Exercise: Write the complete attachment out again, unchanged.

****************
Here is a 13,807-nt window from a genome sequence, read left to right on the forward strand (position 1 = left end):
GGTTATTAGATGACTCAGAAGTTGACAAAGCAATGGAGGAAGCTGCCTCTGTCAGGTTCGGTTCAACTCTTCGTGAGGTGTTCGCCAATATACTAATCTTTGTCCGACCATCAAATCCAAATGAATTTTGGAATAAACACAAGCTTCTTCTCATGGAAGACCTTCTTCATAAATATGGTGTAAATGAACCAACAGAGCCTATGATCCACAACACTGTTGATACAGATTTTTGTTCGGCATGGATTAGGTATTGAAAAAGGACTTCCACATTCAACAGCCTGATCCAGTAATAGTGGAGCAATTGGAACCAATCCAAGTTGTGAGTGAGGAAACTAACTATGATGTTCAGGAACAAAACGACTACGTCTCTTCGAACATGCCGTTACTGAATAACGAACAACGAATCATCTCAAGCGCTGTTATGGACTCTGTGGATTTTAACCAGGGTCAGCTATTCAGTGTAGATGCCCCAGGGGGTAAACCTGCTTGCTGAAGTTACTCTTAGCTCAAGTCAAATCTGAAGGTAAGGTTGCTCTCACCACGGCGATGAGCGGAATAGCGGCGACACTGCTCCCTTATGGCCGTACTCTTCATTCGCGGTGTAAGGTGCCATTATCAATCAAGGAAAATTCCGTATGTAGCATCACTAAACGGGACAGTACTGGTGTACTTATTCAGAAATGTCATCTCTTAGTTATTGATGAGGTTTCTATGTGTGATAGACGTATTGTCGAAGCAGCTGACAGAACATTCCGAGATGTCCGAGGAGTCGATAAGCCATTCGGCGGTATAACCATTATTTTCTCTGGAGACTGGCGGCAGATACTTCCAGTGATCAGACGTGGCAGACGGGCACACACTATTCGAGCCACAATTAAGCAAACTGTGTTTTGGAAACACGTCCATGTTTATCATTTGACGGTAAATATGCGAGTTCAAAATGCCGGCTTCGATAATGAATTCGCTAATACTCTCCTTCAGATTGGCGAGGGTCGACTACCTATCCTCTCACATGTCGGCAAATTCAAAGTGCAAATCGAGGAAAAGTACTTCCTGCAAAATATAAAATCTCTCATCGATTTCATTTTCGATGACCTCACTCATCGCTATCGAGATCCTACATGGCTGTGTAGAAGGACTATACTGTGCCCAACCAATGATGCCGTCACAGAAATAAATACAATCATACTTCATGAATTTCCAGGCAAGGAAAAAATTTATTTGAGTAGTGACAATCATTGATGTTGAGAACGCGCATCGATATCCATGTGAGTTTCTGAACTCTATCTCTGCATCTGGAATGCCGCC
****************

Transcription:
Here is a 13,807-nt window from a genome sequence, read left to right on the forward strand (position 1 = left end):
GGTTATTAGATGACTCAGAAGTTGACAAAGCAATGGAGGAAGCTGCCTCTGTCAGGTTCGGTTCAACTCTTCGTGAGGTGTTCGCCAATATACTAATCTTTGTCCGACCATCAAATCCAAATGAATTTTGGAATAAACACAAGCTTCTTCTCATGGAAGACCTTCTTCATAAATATGGTGTAAATGAACCAACAGAGCCTATGATCCACAACACTGTTGATACAGATTTTTGTTCGGCATGGATTAGGTATTGAAAAAGGACTTCCACATTCAACAGCCTGATCCAGTAATAGTGGAGCAATTGGAACCAATCCAAGTTGTGAGTGAGGAAACTAACTATGATGTTCAGGAACAAAACGACTACGTCTCTTCGAACATGCCGTTACTGAATAACGAACAACGAATCATCTCAAGCGCTGTTATGGACTCTGTGGATTTTAACCAGGGTCAGCTATTCAGTGTAGATGCCCCAGGGGGTAAACCTGCTTGCTGAAGTTACTCTTAGCTCAAGTCAAATCTGAAGGTAAGGTTGCTCTCACCACGGCGATGAGCGGAATAGCGGCGACACTGCTCCCTTATGGCCGTACTCTTCATTCGCGGTGTAAGGTGCCATTATCAATCAAGGAAAATTCCGTATGTAGCATCACTAAACGGGACAGTACTGGTGTACTTATTCAGAAATGTCATCTCTTAGTTATTGATGAGGTTTCTATGTGTGATAGACGTATTGTCGAAGCAGCTGACAGAACATTCCGAGATGTCCGAGGAGTCGATAAGCCATTCGGCGGTATAACCATTATTTTCTCTGGAGACTGGCGGCAGATACTTCCAGTGATCAGACGTGGCAGACGGGCACACACTATTCGAGCCACAATTAAGCAAACTGTGTTTTGGAAACACGTCCATGTTTATCATTTGACGGTAAATATGCGAGTTCAAAATGCCGGCTTCGATAATGAATTCGCTAATACTCTCCTTCAGATTGGCGAGGGTCGACTACCTATCCTCTCACATGTCGGCAAATTCAAAGTGCAAATCGAGGAAAAGTACTTCCTGCAAAATATAAAATCTCTCATCGATTTCATTTTCGATGACCTCACTCATCGCTATCGAGATCCTACATGGCTGTGTAGAAGGACTATACTGTGCCCAACCAATGATGCCGTCACAGAAATAAATACAATCATACTTCATGAATTTCCAGGCAAGGAAAAAATTTATTTGAGTAGTGACAATCATTGATGTTGAGAACGCGCATCGATATCCATGTGAGTTTCTGAACTCTATCTCTGCATCTGGAATGCCGCC